October 9, 2009, 6:23 am
It's interesting what the same thing means to different people. We see it time and again in the Linux world, of course, as the myriad approaches to Linux have created different distros, desktop environments, applications... put something as malleable as Linux and open source software in front of a bunch of really talented people, and you get some really fantastic output.
I'm sure that's what Cisco had in mind then they kicked off the "Think Inside the Box" content last fall. The company invited application developers to create Linux-based applications for the Cisco Application Extension Platform (AXP). The winner of the contest, announced this week, received US$50,000 and a chance to work on this cutting-edge routing technology. But given the big turnout for the contest, I'm sure Cisco's counting themselves among the winners, too.
Here's the short version of AXP: Cisco makes routers and network devices. AXP is an open module that is hosted on Cisco's Integrated Services Router (ISR) and leverages Cisco's Internetwork Operating System (IOS). External applications coded for the ISRs are actually written for AXP, which is a module that runs Linux certified by the Linux Standard Base and contains open APIs into which developers can tap.
Even shorter: developers can build and run apps out in the network itself, rather than on the "traditional" client or server.
For the past couple of months, I was one of the seven finalist judges who went over the entrants and chose the top three entries from a narrowed-down field of 10. And I mean narrowed: over 900 entrants submitted their ideas to the contest, which offered a US$100,000 prize purse. I felt a little bit like the odd man out on the distinguished panel: I had a distinct lack of "VP" of anything in my title and wasn't an analyst. Still, Cisco had made the parameters to entrants crystal clear, so the criteria was straightforward.
Easier said than done. The common theme among the entries was not only to build a cool app, but find a strong business use for an ISR-based tool. The finalists all met this bar easily, so it became a matter of degrees to see which ones rose to the top. I am pleased to say that after the final round of judging (held while I was at LinuxCon), my top three were the same as the final winners.
Bernhard Beckmann's Team BugsBernie from Germany won US$20,000 for their Integrated Surveillance System application. Basically, their app turns an IP phone into a silent microphone/monitor that tracks noise levels in the room. If their is too loud a noise (based on a configurable decibel level), a notification is sent where ever you want: a security company, the actual owner of the room, whomever. Oh, and try to pull the cord out of the phone, and the alarm goes off, too.
The Indian team Team Enhancers raked in US$30,000 for their Local Advertising Mesh Network Platform, which they abbreviated as LAMP, which for a Linux editor is wrong on a couple of levels. Grammar aside, Rajesh Kotagiri's team impressed me because of all of the applicants they had the fastest direct-revenue path: essentially, it uses AXP as an ad server, sending out ads to any LCD display connected to the network. In their proposal, Kotagiri indicated that retail stores would be a great first market to deploy this app.
The top winner was Spain's Team MADnetwork, led by David Perez. I have to give Team MADnetwork props for most creative video demo: to simulate the control of multiple building facilities (such as HVAC; lighting; plumbing; and presence, fire, flooding and smoke detectors), Perez and his team filmed a Rube-Goldberg-looking device with a fan, a sunlamp, a set of window blinds... well, you get the idea. But their idea was totally pro: remotely control different building systems within AXP, reducing the need for multiple control systems. By centralizing remote office system (like branches), companies will save enormous amounts of money, lower energy costs, and (my personal favorite) help save the planet.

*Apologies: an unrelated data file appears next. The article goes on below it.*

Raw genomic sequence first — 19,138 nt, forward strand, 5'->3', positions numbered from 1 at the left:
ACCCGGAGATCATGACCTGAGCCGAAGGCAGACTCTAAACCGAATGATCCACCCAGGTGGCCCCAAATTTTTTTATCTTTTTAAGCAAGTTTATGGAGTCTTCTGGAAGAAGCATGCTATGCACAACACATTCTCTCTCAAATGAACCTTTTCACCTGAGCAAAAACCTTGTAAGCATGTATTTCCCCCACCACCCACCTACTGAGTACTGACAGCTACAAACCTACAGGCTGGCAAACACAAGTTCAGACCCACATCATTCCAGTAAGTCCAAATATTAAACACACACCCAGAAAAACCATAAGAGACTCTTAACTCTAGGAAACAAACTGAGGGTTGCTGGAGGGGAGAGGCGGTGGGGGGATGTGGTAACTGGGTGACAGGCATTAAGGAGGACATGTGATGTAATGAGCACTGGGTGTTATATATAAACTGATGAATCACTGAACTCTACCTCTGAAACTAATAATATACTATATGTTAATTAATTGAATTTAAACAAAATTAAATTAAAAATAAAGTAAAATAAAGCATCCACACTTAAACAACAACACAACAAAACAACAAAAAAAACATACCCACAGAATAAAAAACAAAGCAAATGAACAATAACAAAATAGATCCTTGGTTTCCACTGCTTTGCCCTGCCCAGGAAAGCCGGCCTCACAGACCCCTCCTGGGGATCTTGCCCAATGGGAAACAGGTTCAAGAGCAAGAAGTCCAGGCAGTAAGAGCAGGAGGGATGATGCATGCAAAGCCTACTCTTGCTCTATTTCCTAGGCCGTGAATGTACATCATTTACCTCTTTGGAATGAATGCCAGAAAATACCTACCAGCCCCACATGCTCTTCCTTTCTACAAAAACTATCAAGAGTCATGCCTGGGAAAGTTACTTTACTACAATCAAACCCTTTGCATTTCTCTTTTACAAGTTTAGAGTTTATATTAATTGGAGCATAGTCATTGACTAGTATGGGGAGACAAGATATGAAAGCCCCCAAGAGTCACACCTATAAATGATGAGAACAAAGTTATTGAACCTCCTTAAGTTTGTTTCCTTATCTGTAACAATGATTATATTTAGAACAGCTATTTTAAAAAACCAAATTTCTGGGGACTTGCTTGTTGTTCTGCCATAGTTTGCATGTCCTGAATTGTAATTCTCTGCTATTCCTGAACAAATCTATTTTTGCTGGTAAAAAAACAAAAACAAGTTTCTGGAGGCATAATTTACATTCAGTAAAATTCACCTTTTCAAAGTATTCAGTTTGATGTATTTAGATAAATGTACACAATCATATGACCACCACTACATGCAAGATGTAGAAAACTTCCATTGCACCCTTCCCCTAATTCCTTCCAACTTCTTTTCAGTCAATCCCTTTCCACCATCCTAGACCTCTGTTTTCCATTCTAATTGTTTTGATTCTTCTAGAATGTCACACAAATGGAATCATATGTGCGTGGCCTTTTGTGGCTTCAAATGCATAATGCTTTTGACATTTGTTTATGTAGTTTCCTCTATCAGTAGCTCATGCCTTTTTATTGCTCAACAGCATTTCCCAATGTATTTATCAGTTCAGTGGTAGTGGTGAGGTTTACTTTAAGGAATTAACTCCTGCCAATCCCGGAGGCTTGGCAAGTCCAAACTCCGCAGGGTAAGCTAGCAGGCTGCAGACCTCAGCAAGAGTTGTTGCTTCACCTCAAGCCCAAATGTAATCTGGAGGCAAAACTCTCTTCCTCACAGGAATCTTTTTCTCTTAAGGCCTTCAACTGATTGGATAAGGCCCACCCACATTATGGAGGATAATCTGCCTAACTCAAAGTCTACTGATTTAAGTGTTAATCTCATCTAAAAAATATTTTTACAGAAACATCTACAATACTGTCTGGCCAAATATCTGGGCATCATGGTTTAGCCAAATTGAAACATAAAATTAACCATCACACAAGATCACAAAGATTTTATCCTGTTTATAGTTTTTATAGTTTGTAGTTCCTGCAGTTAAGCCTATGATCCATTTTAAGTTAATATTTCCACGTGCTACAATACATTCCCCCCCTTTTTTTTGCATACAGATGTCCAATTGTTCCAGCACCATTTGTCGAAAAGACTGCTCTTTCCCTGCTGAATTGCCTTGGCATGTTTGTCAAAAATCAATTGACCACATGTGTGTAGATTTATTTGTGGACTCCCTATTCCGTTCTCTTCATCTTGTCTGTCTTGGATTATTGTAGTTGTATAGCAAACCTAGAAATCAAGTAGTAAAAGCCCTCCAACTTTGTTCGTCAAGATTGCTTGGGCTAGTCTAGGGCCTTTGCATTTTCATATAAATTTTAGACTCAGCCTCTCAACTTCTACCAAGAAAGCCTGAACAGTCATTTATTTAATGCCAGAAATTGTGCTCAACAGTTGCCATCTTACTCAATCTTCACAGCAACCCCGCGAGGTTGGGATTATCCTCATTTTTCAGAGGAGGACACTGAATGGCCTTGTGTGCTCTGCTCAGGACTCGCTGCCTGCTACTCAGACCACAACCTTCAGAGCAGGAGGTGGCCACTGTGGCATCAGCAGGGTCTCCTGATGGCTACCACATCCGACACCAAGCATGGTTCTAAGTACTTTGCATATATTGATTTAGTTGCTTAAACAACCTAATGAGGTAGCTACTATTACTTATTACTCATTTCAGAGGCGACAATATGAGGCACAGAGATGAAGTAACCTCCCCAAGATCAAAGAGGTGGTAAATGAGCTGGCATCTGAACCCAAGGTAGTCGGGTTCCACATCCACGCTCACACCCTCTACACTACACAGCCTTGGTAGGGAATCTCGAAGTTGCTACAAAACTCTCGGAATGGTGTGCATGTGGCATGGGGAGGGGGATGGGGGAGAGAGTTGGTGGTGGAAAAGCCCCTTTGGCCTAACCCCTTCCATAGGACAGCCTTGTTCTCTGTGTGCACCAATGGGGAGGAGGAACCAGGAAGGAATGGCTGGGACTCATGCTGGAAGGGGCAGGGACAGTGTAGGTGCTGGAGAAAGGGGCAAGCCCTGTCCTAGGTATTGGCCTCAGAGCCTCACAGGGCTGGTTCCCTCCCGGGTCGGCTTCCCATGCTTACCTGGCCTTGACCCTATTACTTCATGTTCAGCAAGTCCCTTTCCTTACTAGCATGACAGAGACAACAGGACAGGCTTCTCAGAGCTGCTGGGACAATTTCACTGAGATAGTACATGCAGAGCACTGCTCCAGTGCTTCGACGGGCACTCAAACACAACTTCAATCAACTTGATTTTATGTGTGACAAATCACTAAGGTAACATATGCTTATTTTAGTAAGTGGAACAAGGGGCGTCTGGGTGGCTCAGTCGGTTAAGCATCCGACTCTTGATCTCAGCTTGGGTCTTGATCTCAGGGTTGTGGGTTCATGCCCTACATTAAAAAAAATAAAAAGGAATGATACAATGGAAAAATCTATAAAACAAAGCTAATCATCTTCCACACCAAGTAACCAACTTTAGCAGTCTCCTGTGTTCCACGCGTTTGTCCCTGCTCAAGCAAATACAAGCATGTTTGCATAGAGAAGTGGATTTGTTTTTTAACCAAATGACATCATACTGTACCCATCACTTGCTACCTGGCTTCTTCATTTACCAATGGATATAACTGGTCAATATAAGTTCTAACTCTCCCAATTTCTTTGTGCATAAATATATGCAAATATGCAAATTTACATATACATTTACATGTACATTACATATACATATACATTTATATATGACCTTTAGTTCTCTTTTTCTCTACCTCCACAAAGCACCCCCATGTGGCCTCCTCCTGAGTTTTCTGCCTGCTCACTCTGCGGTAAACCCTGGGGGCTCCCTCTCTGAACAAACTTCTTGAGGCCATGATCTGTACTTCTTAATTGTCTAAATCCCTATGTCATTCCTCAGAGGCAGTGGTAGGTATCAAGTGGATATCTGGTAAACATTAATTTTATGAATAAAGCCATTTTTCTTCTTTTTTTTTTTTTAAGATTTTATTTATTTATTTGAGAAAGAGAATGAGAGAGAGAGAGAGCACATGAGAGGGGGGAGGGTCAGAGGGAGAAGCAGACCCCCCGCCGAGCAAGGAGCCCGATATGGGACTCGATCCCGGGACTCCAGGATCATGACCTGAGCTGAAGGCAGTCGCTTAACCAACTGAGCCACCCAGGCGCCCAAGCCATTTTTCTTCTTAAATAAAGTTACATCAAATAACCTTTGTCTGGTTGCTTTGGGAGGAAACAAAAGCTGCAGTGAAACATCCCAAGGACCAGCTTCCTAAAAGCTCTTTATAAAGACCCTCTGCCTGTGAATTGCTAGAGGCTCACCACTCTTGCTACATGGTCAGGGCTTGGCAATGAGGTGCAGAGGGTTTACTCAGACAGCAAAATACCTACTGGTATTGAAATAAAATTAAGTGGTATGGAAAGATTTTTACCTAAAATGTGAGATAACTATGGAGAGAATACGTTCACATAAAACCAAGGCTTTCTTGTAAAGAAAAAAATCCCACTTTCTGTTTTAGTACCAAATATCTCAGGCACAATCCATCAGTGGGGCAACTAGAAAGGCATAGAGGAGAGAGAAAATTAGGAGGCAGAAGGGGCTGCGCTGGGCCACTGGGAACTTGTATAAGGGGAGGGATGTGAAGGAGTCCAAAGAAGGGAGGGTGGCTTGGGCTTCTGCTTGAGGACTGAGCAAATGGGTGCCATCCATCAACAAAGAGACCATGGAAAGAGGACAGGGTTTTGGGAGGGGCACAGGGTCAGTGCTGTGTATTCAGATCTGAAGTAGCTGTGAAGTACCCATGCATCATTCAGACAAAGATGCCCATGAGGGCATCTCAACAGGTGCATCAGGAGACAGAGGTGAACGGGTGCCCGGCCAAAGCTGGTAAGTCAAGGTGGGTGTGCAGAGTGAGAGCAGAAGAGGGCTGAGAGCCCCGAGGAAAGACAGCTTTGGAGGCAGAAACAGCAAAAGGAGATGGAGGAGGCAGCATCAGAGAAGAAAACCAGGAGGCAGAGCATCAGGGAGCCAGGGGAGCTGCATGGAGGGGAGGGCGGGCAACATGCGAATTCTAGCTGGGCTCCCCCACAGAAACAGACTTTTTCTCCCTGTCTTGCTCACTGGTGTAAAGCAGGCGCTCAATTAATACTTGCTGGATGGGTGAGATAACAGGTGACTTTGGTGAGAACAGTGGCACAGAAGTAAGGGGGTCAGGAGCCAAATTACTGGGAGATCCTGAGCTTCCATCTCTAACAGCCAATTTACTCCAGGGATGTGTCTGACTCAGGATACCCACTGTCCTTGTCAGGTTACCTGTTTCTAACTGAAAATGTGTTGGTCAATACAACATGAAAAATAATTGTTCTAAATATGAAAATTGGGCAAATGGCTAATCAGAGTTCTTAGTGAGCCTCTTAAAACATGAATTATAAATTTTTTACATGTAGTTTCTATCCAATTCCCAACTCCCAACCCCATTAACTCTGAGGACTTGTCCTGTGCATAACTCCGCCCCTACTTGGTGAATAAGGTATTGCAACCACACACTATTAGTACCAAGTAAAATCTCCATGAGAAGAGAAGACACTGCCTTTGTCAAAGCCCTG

Given the strengths of these finalists, I would say Cisco definitely got their money's worth. And, like the creativity within the contest, people outside the contest are viewing its impact in different ways. Matt Asay sees it as Cisco's debut as a major Linux software vendor. I won't dispute that, but for me, the importance of this contest is that it demonstrates how commercial software vendors of any stripe are going to need to work if we truly are moving towards the cloud.
To me, AXP and the ISR platform is analogous to the broader notion of cloud computing, in that clouds are also (for now) vendor-controlled, and developing applications for them means you have to go through the vendor not only for access but sometimes for the tools. It's hard to hack code on a phone or router, unless it's open, and it's hard to build on a cloud, because many of us don't have a multi-rack datacenter upon which to build and test apps.
Cisco has led by example here by opening their code to the development community. They have kickstarted innovation onto a completely new platform that would have otherwise gone untouched by developers outside the Cisco ecosystem.
All vendors need to take note of what Cisco has done here. I don't mean contests and prizes--open source is not a game show. But it is an opportunity for real innovation. If vendors in the cloud or any other new platform want that innovation on platforms that are not easily accessed, then opening hardware, development environments, emulators, and code is what it will really take to get innovation going.
Congrats to the Cisco winners and finalists. You did good, and hopefully you're the start of something bigger in the commercial software arena: the drive to more open development and innovation.